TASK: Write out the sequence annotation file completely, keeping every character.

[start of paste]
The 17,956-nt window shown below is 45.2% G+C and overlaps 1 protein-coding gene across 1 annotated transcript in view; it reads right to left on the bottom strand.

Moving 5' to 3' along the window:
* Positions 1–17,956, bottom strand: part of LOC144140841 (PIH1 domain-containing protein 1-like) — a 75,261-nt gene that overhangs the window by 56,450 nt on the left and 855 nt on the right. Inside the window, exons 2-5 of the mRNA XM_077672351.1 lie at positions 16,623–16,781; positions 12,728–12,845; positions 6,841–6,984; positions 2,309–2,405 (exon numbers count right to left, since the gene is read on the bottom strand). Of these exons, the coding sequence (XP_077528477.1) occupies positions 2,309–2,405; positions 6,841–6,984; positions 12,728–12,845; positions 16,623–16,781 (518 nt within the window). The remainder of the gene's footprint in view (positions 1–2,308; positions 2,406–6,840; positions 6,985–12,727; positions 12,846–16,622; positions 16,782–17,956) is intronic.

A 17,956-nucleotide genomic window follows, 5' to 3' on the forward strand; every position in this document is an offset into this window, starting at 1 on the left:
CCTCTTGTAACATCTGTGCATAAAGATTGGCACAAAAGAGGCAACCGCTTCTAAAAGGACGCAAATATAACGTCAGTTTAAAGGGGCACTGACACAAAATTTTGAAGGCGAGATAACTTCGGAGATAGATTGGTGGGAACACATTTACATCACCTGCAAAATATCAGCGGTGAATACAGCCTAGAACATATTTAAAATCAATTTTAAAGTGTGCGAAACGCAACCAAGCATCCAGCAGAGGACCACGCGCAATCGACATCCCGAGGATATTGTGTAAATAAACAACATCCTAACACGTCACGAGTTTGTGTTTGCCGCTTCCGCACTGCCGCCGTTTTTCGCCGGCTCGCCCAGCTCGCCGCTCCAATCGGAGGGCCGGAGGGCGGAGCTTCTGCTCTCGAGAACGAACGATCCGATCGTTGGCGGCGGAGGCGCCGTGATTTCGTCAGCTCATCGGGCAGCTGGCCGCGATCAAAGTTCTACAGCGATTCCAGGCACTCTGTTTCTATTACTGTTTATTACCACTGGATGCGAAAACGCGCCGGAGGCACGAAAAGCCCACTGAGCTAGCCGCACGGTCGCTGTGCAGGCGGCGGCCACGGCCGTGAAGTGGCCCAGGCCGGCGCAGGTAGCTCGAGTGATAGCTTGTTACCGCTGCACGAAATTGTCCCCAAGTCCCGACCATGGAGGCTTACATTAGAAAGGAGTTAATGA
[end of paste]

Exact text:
The 17,956-nt window shown below is 45.2% G+C and overlaps 1 protein-coding gene across 1 annotated transcript in view; it reads right to left on the bottom strand.

Moving 5' to 3' along the window:
* Positions 1–17,956, bottom strand: part of LOC144140841 (PIH1 domain-containing protein 1-like) — a 75,261-nt gene that overhangs the window by 56,450 nt on the left and 855 nt on the right. Inside the window, exons 2-5 of the mRNA XM_077672351.1 lie at positions 16,623–16,781; positions 12,728–12,845; positions 6,841–6,984; positions 2,309–2,405 (exon numbers count right to left, since the gene is read on the bottom strand). Of these exons, the coding sequence (XP_077528477.1) occupies positions 2,309–2,405; positions 6,841–6,984; positions 12,728–12,845; positions 16,623–16,781 (518 nt within the window). The remainder of the gene's footprint in view (positions 1–2,308; positions 2,406–6,840; positions 6,985–12,727; positions 12,846–16,622; positions 16,782–17,956) is intronic.

A 17,956-nucleotide genomic window follows, 5' to 3' on the forward strand; every position in this document is an offset into this window, starting at 1 on the left:
CCTCTTGTAACATCTGTGCATAAAGATTGGCACAAAAGAGGCAACCGCTTCTAAAAGGACGCAAATATAACGTCAGTTTAAAGGGGCACTGACACAAAATTTTGAAGGCGAGATAACTTCGGAGATAGATTGGTGGGAACACATTTACATCACCTGCAAAATATCAGCGGTGAATACAGCCTAGAACATATTTAAAATCAATTTTAAAGTGTGCGAAACGCAACCAAGCATCCAGCAGAGGACCACGCGCAATCGACATCCCGAGGATATTGTGTAAATAAACAACATCCTAACACGTCACGAGTTTGTGTTTGCCGCTTCCGCACTGCCGCCGTTTTTCGCCGGCTCGCCCAGCTCGCCGCTCCAATCGGAGGGCCGGAGGGCGGAGCTTCTGCTCTCGAGAACGAACGATCCGATCGTTGGCGGCGGAGGCGCCGTGATTTCGTCAGCTCATCGGGCAGCTGGCCGCGATCAAAGTTCTACAGCGATTCCAGGCACTCTGTTTCTATTACTGTTTATTACCACTGGATGCGAAAACGCGCCGGAGGCACGAAAAGCCCACTGAGCTAGCCGCACGGTCGCTGTGCAGGCGGCGGCCACGGCCGTGAAGTGGCCCAGGCCGGCGCAGGTAGCTCGAGTGATAGCTTGTTACCGCTGCACGAAATTGTCCCCAAGTCCCGACCATGGAGGCTTACATTAGAAAGGAGTTAATGA